Travel is now in full swing, with many of us having either gone on at least one trip this year or planning to go on one soon. And I’m no exception. By this time of the year, I was on my third overseas trip, the latest a relatively short one to Kuala Lumpur (KL) over the weekend to attend a wedding.
Considering the need to save money for my upcoming (longer) December travel plans, I opted for the most cost-efficient method to reach KL. Among my options were (1) a flight from Singapore to KL; or (2) taking a coach service – which is a common mode of travel among locals.
After some deliberation, I ruled out the flight option due to my last-minute travel plans, with single-way tickets costing around $80 to $100. Believing that I could travel for less by coach, which could also give me more time to work (i.e., write my articles) if I needed to, I found myself torn between taking the coach from either Singapore or Johor Bahru.
With my primary objective of travelling by the most cost-efficient (i.e., cheapest) option, I eventually decided on the coach service from Johor Bahru (JB) instead of Singapore, given that it is only one-third the price.
Booking Bus Tickets Online
I remember the old days when I used to travel to certain parts of Malaysia with my parents by coach from Johor Bahru (yes, this was not my first time). We went to the Larkin Sentral Bus Terminal and would see hardworking salesmen touting their bus company services to the various destinations.
However, that era has come to pass with digitalization. For the more digitally savvy among us, it brings more convenience as we can now easily book bus services, including train and ferry tickets, online at our choosing. One such platform that sells bus tickets in Malaysia and Singapore is Easybook, which I personally used.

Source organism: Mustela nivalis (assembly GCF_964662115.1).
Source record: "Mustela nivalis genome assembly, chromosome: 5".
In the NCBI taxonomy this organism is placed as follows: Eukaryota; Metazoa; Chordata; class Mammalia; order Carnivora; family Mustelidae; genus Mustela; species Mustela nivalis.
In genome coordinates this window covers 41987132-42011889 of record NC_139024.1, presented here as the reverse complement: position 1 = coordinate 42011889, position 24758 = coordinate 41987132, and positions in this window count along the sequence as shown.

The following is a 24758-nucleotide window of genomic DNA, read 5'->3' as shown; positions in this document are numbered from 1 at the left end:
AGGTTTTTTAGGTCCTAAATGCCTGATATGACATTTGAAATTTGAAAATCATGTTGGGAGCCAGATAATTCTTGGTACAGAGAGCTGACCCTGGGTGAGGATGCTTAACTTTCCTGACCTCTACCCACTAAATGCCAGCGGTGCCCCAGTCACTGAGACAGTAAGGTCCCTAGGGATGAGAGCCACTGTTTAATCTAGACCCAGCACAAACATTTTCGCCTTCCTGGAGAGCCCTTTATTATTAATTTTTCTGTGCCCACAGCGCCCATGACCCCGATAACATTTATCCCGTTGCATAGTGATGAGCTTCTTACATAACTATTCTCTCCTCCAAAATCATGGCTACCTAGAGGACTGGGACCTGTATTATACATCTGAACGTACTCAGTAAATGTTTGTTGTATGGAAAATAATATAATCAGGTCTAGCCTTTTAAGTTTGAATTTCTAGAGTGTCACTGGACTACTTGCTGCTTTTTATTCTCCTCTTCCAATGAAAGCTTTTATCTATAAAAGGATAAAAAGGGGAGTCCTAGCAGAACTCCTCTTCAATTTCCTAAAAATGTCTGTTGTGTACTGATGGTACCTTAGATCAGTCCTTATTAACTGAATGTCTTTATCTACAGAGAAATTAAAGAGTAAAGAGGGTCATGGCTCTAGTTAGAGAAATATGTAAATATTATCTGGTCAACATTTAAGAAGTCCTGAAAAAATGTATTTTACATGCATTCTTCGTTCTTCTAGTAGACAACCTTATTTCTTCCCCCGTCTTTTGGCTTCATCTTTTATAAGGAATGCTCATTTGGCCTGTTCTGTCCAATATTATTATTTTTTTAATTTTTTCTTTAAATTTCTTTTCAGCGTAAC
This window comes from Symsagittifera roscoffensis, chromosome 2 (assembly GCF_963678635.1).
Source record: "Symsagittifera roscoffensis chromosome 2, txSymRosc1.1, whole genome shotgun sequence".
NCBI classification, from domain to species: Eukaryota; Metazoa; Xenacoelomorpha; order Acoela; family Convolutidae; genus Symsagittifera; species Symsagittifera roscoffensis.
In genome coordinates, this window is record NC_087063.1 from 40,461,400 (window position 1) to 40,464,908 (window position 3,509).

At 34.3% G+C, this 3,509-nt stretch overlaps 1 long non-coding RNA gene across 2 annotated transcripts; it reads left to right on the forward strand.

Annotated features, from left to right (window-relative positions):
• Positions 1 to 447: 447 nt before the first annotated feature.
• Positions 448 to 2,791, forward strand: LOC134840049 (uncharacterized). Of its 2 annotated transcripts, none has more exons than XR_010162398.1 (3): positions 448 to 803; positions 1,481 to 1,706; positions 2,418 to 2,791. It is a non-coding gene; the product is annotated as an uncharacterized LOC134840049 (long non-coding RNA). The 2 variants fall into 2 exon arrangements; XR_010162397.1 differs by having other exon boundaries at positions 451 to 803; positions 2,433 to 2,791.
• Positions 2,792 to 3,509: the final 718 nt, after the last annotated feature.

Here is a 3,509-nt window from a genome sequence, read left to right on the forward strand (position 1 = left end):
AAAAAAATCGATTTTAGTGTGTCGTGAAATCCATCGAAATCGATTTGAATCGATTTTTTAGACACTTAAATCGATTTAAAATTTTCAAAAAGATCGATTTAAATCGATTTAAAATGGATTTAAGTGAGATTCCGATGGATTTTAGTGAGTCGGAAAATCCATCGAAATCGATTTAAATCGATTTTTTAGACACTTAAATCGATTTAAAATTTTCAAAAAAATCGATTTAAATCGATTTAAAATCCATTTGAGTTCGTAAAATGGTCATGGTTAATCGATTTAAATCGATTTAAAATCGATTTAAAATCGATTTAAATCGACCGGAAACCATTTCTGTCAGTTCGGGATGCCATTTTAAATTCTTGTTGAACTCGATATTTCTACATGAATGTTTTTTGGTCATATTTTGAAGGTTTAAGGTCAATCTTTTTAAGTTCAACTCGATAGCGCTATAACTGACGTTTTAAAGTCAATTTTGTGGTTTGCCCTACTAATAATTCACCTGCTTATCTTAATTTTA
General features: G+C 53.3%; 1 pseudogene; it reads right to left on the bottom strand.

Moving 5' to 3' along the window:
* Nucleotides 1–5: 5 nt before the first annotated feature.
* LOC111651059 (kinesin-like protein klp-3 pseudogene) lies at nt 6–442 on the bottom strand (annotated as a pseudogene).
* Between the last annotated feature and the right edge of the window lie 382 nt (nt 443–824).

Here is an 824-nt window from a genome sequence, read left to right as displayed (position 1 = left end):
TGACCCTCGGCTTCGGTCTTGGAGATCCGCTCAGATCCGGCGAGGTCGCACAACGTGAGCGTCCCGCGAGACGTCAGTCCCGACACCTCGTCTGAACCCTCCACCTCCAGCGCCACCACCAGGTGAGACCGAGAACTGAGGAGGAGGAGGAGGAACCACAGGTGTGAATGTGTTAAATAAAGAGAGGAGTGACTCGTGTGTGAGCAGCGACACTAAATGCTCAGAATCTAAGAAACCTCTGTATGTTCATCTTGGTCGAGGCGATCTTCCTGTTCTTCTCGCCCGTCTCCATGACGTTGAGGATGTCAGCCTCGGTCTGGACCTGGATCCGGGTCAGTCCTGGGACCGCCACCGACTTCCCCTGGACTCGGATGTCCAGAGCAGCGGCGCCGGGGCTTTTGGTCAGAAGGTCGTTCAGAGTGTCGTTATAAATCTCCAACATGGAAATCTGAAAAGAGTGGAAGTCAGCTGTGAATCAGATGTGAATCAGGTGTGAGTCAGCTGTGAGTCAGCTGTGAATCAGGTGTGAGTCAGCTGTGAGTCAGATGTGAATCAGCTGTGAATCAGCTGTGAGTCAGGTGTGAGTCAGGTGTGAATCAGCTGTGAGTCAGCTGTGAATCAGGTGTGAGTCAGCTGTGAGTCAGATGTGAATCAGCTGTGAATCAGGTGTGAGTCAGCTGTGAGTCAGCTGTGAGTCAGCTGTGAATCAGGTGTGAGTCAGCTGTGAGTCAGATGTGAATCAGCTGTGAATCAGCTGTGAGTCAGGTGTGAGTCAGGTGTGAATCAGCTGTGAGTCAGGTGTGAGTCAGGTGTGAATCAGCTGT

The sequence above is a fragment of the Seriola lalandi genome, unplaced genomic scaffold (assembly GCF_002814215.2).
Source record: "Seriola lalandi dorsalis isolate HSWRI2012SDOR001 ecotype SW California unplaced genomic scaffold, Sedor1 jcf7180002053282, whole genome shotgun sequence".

Upon entering my travel details (i.e., date and intended time of travel), the platform presented a list of 30 bus operators offering trips at various timings (at short time intervals apart) throughout the day. The cost of the tickets ranged from RM28 to RM45, with consistent fares for both adults and children.
The platform also provides photos and reviews of each service operator, so we can make an informed decision (if we’re new) on what we are booking. As for me, I decided to choose an operator that had a high overall rating at the 8am timing slot. I wanted to get an early start on my 330km-long-journey, which had an average travel time of around 4hr30m so that I still had the rest of the day to enjoy.
My ticket cost RM34.10, compared to the average ticket cost of $35 that would have cost me had I booked the coach service from Singapore. Overall, the whole process was convenient, and we would receive an email confirmation of our order.
Remember to have the passport details on hand when booking the tickets.
Pro Tip 1: If you’re booking via Easybook, change the location from Singapore to Malaysia to see the prices in Ringgit instead of Singapore dollars.
You can use your multicurrency wallets like YouTrip or Revolut to pay and save on any exchange-related conversion fees. For example, my ticket costs RM34.10, and using YouTrip at a 3.482 conversion cost me $9.79. It would otherwise have cost me $9.99 if I kept my location unchanged on the platform as Singapore.